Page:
New Emmy nominations for physics sitcom The Big Bang Theory
Will this mean more branding of the physics profession? If so, what kind?
July 15, 2011Published: July 15, 2011
By Steven T. Corneliussen
An online New York Times posting reports three major Emmy nominations for the four-year-old situation comedy The Big Bang Theory, which the Times calls “hugely popular.” The heightened visibility renews a physics community question: How does this show affect public views of physics and physicists?
BBT generates fluff to draw laughs and sell commercials — and is pretty good at it. Each week’s silliness involves a pair of young physicists and their friends, some of whom are also scientists or engineers. Last year, the actor Jim Parsons won an Emmy for portraying one of the two main physicists. Now he’s been renominated alongside Johnny Galecki, who portrays the other one. No other comedy has two nominees for the lead-actor award. And the show itself has been nominated for best comedy.
In the branding-of-physics realm, BBT’s main problem has been excessive caricaturing. The science writer Jennifer Ouellette, formerly associated with the National Academy of Science’s Science and Entertainment Exchange, has called for physicists to lighten up about that. In a 2008 commentary, she advised that ultimately, “the primary objective of any TV show is to entertain, not to teach.” She observed that “humor is infectious,” and she concluded that BBT’s viewers “can still come away with a tiny bit of physics insight, and a better appreciation for its relevance to our lives.”
But Jacob Clark Blickenstaff, teacher education programs manager for the American Physical Society, sees it differently. In a review in NSTA Reports, the newspaper of the National Science Teachers Association, he expressed concern that BBT’s “portrayal of science will discourage students from majoring in physics and engineering.” Here’s his essay’s ending:
Some argue that comedy has to exaggerate characters to be successful. I believe a program like The Big Bang Theory, which takes pride in its scientific accuracy, bears a responsibility to depict scientists and engineers as people, not just caricatures.
My own view is that BBT’s one-dimensionality, offensive back in 2007, has diminished, and that the characters in this often genuinely funny show have become more rounded. In a Physics Today online commentary last winter, I argued that BBT could be made even funnier — and could take on some actual social value while selling even more soap for its advertisers — if it would very lightly incorporate technocivic issues as sources of conflict.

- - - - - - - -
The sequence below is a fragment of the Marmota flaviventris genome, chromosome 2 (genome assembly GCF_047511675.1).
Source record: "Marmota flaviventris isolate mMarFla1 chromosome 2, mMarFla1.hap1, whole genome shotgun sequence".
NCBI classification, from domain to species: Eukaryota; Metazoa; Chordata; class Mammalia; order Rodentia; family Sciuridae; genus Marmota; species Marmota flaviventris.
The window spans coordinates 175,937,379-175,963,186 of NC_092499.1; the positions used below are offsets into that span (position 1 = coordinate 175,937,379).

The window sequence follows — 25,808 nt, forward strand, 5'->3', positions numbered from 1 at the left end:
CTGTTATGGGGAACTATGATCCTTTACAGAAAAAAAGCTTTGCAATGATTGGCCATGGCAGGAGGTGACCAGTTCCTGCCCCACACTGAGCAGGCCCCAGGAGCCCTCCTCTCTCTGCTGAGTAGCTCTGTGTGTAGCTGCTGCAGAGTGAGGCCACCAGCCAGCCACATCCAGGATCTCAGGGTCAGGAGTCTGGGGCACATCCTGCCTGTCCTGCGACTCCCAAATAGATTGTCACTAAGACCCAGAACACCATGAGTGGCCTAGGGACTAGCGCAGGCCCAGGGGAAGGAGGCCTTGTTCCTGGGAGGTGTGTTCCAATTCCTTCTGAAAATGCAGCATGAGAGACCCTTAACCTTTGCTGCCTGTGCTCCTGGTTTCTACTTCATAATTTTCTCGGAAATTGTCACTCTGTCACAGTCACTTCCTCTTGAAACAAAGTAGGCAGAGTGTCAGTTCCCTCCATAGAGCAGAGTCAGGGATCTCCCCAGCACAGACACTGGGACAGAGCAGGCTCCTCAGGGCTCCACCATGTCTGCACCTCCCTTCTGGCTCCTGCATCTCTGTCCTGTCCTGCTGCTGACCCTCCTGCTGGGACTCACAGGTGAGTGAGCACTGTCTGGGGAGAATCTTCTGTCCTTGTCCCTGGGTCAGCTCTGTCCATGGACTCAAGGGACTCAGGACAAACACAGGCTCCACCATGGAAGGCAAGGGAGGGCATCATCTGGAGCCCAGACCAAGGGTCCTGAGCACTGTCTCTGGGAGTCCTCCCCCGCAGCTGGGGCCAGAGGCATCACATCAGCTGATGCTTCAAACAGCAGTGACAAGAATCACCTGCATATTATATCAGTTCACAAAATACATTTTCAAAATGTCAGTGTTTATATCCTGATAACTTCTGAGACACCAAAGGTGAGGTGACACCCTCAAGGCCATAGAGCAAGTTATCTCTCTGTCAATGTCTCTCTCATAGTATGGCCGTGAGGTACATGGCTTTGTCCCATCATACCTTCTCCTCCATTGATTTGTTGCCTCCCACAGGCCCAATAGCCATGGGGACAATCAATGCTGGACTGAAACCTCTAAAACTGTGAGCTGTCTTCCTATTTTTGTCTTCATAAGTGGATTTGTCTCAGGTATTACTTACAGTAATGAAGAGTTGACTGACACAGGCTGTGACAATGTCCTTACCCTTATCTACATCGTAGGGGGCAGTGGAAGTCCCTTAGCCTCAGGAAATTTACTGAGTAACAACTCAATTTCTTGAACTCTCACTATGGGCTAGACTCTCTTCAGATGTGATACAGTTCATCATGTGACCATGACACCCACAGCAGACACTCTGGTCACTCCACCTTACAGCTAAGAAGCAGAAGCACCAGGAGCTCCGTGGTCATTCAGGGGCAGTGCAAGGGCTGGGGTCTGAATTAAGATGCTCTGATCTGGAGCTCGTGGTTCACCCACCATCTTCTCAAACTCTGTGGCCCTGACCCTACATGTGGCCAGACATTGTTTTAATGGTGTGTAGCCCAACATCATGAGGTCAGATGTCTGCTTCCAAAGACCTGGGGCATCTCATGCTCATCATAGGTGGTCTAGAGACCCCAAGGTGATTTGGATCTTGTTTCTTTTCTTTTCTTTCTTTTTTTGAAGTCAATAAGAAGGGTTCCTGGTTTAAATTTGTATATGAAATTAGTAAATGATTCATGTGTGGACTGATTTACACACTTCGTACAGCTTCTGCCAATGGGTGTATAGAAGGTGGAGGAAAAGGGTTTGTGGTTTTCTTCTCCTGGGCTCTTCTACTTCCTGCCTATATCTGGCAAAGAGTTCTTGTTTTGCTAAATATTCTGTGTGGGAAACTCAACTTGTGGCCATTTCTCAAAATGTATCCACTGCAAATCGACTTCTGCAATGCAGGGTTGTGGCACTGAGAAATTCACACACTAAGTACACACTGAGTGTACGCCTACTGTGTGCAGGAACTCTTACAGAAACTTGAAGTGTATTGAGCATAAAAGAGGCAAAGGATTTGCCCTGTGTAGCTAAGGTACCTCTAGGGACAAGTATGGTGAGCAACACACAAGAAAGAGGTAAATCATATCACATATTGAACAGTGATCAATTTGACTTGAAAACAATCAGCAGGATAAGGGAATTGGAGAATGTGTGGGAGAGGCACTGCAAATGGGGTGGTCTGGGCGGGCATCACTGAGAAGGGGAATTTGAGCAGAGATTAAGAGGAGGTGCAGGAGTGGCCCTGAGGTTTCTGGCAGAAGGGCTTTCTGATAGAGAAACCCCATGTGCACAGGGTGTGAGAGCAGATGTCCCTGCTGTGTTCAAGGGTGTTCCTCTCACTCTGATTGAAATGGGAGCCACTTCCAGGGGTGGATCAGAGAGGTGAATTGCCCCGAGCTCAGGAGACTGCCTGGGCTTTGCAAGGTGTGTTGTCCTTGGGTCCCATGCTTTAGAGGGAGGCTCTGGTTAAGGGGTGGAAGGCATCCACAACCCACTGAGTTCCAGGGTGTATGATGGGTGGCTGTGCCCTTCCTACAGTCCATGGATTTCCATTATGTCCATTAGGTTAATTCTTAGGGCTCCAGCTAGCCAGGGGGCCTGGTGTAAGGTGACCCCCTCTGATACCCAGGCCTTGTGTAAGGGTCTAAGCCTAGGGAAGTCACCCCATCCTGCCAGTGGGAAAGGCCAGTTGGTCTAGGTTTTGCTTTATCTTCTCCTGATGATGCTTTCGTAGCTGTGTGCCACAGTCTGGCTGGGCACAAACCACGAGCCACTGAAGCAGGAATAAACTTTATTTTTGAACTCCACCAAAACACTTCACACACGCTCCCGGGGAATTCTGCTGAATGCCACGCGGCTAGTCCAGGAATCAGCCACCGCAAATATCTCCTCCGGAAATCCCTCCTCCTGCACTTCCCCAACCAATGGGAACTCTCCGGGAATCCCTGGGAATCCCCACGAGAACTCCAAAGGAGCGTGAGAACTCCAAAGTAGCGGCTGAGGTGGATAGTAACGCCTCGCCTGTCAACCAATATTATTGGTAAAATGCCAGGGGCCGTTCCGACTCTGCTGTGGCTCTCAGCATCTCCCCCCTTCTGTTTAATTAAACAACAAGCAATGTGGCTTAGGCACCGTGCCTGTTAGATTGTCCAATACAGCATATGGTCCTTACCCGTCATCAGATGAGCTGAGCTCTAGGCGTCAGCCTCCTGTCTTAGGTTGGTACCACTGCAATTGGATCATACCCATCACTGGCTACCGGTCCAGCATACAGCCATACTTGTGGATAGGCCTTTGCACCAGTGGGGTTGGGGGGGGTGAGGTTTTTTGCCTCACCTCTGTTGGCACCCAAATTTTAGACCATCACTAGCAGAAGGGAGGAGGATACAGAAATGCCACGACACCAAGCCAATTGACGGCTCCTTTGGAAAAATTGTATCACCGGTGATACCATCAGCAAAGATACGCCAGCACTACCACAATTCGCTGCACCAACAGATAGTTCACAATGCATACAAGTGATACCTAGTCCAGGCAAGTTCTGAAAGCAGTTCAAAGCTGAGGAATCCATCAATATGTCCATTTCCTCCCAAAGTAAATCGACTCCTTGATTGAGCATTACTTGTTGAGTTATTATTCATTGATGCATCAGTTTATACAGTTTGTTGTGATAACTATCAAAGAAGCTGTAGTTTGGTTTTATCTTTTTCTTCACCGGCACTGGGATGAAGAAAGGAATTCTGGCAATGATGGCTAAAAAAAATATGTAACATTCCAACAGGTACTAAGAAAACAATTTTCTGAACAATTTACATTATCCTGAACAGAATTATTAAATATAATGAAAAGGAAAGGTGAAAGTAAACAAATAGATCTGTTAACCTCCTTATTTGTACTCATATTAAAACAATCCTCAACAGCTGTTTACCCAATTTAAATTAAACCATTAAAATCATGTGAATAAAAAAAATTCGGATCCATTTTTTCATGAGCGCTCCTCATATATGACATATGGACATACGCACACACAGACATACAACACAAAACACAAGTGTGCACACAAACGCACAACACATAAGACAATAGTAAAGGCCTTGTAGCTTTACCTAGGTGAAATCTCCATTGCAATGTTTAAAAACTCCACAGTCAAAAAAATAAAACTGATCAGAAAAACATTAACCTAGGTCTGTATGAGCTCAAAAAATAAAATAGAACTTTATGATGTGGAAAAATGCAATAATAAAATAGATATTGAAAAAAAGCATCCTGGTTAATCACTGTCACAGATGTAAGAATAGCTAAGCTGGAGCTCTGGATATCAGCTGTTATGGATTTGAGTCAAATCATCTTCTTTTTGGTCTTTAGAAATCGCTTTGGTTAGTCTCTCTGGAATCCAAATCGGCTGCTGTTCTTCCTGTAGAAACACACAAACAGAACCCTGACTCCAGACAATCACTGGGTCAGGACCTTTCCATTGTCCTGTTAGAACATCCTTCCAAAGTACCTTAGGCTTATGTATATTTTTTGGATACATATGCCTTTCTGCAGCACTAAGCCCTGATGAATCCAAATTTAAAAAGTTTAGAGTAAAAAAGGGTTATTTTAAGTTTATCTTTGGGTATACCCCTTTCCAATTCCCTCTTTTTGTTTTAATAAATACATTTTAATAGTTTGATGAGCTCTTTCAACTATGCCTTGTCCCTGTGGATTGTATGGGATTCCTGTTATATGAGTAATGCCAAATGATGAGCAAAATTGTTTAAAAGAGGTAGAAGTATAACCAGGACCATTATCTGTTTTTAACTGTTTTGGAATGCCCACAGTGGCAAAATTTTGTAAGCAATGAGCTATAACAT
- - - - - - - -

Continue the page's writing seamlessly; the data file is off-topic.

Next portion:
A bit of literary theorizing: Any story centers on the resolution of some conflict. Everyone in the audience knows that Sheldon — the finicky, quirky, egotistical theorist portrayed by Parsons — always tells the truth. In fact, in social situations, he often tells too much of it. And everyone in the audience knows that Sheldon’s brain contains great stores of knowledge beyond his own specialty. What if Sheldon, who would naturally assert the predominant global-warming consensus, found himself confronted by an articulate, well-informed skeptic? What if this skeptic had quirks of her own — for instance, what if she were cast as neighbor Penny’s tattooed, motorcycle-riding cousin from Penny’s home state of Nebraska?
The comedy writers could exploit that conflict without inflicting much technical talk on the audience, but with plenty of the semi-slapstick excesses of the idiosyncratic ire that Sheldon exudes when contradicted. The issue of global warming wouldn’t get resolved, of course, in part because Ouellette is right that “the primary objective of any TV show is to entertain, not to teach.” But the working-out of the primarily personal conflict would expose the audience to useful small samplings from an important technocivic controversy — and it’d be funny.
But that’s just literary theorizing. What’s knowable is that these Emmy nominations will increase this sitcom’s influence on public perceptions of physics.
Steven T. Corneliussen, a media analyst for the American Institute of Physics, monitors three national newspapers, the weeklies Nature and Science, and occasionally other publications. His reports to AIP are collected each Friday for "Science and the media." He has published op-eds in the Washington Post and other newspapers, has written for NASA's history program, and is a science writer at a particle-accelerator laboratory.